A survey of wheat fields in the Nebraska Panhandle on June 25 showed that wheat was in the grain filling stage of development (Figure 1). Stripe rust was found at trace to low levels of incidence (percentage of plants infected) and appeared to occur in small hot spots (Figure 2) scattered within fields. Within hot spots, severity (percentage of leaf surface covered with pustules) ranged from low to moderate. The stripe rust is not expected to develop to epidemic levels due to hot summer temperatures and lack of adequate moisture in the Panhandle. Other diseases observed were wheat streak mosaic (Figure 3) and tan spot.Back east in Saline County on June 27, wheat had turned color and appeared to be ready for harvest in a grower’s field where a UNL state variety trial was planted (Figure 4). In the variety trial, which appeared to be greener than the rest of the grower’s field, Septoria tritici blotch (Figure 5) was found at high incidence with moderate severity on flag leaves. Other diseases observed at the Saline County state variety trial were leaf rust and stripe rust.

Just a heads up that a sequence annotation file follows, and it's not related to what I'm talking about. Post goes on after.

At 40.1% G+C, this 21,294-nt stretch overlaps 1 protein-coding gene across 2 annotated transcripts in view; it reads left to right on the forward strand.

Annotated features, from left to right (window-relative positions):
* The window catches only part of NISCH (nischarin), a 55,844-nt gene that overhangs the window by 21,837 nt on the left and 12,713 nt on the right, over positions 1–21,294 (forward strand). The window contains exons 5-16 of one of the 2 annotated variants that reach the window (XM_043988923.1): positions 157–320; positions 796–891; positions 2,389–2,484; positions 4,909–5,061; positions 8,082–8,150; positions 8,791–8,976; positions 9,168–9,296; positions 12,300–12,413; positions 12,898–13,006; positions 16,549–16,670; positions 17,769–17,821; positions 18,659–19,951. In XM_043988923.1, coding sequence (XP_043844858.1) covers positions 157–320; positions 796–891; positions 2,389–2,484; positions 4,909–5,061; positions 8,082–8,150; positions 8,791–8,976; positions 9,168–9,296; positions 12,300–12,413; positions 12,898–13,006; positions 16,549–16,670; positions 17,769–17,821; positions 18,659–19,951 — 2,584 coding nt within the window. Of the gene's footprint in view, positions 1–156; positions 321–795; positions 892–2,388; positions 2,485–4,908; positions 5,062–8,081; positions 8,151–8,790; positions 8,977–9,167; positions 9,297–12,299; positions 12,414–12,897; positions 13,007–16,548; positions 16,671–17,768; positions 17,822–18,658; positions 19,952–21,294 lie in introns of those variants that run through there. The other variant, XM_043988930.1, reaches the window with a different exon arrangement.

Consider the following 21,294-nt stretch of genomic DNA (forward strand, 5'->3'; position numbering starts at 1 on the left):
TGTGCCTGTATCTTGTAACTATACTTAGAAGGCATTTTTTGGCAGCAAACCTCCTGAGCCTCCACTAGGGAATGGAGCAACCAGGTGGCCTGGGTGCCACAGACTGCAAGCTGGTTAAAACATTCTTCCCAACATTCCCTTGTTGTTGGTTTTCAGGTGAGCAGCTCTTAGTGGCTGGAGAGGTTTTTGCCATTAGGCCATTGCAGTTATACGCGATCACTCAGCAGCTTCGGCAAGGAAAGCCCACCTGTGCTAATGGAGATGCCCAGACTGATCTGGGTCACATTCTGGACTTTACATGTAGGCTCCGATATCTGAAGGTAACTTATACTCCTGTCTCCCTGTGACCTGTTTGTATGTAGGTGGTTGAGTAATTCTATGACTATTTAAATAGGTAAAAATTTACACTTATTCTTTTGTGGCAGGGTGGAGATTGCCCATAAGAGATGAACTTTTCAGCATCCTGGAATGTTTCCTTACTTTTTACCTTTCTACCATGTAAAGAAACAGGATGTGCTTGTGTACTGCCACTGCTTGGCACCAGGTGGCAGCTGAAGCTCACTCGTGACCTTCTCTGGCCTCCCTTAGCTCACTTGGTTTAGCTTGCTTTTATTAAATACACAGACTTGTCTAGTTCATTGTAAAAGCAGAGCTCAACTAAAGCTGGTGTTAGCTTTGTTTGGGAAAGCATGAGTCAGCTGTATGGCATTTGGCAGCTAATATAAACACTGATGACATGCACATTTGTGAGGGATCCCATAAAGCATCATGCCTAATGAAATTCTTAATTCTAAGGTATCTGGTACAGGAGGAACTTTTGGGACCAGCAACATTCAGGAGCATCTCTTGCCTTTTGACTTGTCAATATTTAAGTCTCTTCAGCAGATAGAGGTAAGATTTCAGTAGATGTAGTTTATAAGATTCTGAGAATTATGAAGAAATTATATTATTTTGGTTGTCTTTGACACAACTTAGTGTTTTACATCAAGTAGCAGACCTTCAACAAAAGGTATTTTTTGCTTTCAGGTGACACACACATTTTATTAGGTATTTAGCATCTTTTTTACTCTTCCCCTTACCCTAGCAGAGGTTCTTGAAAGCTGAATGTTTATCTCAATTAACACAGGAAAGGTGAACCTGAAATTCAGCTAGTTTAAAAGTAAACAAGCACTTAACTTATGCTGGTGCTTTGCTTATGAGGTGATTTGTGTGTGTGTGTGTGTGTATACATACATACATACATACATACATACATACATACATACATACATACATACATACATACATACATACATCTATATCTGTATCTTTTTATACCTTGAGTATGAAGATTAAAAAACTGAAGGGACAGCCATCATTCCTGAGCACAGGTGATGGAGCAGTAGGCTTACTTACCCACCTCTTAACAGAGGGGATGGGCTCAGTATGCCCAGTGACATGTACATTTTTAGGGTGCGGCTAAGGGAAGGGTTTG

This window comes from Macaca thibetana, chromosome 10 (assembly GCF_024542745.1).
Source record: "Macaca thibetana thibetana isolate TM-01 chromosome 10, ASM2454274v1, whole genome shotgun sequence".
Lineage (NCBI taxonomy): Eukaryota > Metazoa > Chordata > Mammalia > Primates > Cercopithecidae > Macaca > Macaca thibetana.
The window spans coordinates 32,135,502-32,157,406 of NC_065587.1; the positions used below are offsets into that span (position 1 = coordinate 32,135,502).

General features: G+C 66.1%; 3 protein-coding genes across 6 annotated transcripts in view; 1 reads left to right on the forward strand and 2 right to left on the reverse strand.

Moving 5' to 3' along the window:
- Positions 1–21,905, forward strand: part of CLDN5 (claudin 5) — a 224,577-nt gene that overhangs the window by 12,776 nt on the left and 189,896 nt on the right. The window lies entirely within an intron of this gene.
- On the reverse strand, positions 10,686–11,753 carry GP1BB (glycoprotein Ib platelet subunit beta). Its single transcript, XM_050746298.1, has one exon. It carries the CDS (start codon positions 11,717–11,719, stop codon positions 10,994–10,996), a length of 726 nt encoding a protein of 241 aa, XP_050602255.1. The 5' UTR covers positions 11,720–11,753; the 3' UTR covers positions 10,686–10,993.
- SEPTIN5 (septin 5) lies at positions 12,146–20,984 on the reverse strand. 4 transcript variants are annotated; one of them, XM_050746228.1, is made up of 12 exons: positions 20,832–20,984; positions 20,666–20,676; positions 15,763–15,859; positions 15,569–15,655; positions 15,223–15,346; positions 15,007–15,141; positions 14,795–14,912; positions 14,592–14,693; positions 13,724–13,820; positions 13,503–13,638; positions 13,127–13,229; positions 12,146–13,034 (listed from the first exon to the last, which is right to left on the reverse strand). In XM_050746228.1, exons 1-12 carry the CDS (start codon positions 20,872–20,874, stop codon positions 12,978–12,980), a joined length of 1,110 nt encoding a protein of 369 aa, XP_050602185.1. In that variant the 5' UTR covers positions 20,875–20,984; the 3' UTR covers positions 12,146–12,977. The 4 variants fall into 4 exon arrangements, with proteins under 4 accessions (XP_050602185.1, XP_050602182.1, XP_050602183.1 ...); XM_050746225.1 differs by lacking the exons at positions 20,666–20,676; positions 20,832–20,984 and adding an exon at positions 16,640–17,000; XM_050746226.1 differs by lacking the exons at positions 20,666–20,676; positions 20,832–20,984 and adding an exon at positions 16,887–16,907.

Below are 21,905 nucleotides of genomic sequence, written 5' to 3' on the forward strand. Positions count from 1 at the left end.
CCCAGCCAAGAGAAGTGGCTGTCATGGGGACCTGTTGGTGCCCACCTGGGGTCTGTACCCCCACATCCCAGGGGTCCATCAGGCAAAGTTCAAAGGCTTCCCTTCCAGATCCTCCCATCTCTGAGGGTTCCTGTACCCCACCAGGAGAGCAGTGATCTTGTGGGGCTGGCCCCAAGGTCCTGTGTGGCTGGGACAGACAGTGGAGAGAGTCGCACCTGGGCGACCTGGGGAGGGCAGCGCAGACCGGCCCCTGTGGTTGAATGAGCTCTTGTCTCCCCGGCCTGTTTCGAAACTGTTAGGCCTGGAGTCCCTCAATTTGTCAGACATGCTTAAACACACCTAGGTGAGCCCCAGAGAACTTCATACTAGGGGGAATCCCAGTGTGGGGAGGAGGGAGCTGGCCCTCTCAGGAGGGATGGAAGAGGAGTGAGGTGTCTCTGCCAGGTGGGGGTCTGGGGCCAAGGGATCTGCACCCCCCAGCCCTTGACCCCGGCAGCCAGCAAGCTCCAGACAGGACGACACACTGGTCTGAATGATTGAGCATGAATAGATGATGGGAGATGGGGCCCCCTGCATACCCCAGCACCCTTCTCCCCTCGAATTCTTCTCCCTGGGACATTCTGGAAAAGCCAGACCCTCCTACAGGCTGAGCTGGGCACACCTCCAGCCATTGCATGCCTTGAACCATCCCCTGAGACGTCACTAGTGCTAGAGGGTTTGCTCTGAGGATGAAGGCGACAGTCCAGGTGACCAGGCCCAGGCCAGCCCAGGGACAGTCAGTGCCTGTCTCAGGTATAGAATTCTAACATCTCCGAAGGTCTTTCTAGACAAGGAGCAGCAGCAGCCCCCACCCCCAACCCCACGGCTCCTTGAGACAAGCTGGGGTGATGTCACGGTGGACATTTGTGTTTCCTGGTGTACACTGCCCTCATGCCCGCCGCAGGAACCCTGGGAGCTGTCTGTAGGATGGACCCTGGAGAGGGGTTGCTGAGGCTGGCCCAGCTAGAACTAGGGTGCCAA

Figure 1. Figure 1. A grower’s wheat field at Hemingford in Box Butte County in the northern Panhandle on June 25. (Photos by Stephen Wegulo)
Figure 2. A stripe rust hot spot in a wheat field at the UNL High Plains Ag Lab in near Sidney on June 25.
Figure 3. Wheat tillers showing symptoms of wheat streak mosaic at the UNL High Plains Ag Lab in near Sidney on June 25.
Figure 4. Saline County state variety trial in a grower’s field southwest of Wilber on June 27.
Figure 5. Septoria tritici blotch on a flag leaf in the Saline County state variety trial on June 27.
Source : unl.edu
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